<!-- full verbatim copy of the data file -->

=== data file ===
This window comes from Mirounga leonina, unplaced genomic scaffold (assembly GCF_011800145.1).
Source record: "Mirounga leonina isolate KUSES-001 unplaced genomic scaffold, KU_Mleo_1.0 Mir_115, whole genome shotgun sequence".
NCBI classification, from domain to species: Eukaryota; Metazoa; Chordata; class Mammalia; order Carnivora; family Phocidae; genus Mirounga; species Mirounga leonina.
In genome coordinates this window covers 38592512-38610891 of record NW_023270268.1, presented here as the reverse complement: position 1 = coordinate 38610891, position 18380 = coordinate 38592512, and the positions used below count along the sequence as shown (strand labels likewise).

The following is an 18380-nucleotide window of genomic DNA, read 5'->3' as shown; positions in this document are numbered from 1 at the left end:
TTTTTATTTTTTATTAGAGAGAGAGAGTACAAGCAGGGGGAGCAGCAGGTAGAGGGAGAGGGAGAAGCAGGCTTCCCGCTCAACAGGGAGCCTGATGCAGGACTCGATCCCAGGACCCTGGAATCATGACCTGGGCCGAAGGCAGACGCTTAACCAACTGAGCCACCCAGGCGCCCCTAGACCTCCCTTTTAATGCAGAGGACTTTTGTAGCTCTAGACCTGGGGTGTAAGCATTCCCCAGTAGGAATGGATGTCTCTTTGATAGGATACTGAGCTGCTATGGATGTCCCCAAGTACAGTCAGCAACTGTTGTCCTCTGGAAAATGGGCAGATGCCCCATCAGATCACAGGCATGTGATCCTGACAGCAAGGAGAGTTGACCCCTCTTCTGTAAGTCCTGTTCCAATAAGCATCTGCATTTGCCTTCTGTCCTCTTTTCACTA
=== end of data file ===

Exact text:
This window comes from Mirounga leonina, unplaced genomic scaffold (assembly GCF_011800145.1).
Source record: "Mirounga leonina isolate KUSES-001 unplaced genomic scaffold, KU_Mleo_1.0 Mir_115, whole genome shotgun sequence".
NCBI classification, from domain to species: Eukaryota; Metazoa; Chordata; class Mammalia; order Carnivora; family Phocidae; genus Mirounga; species Mirounga leonina.
In genome coordinates this window covers 38592512-38610891 of record NW_023270268.1, presented here as the reverse complement: position 1 = coordinate 38610891, position 18380 = coordinate 38592512, and the positions used below count along the sequence as shown (strand labels likewise).

The following is an 18380-nucleotide window of genomic DNA, read 5'->3' as shown; positions in this document are numbered from 1 at the left end:
TTTTTATTTTTTATTAGAGAGAGAGAGTACAAGCAGGGGGAGCAGCAGGTAGAGGGAGAGGGAGAAGCAGGCTTCCCGCTCAACAGGGAGCCTGATGCAGGACTCGATCCCAGGACCCTGGAATCATGACCTGGGCCGAAGGCAGACGCTTAACCAACTGAGCCACCCAGGCGCCCCTAGACCTCCCTTTTAATGCAGAGGACTTTTGTAGCTCTAGACCTGGGGTGTAAGCATTCCCCAGTAGGAATGGATGTCTCTTTGATAGGATACTGAGCTGCTATGGATGTCCCCAAGTACAGTCAGCAACTGTTGTCCTCTGGAAAATGGGCAGATGCCCCATCAGATCACAGGCATGTGATCCTGACAGCAAGGAGAGTTGACCCCTCTTCTGTAAGTCCTGTTCCAATAAGCATCTGCATTTGCCTTCTGTCCTCTTTTCACTA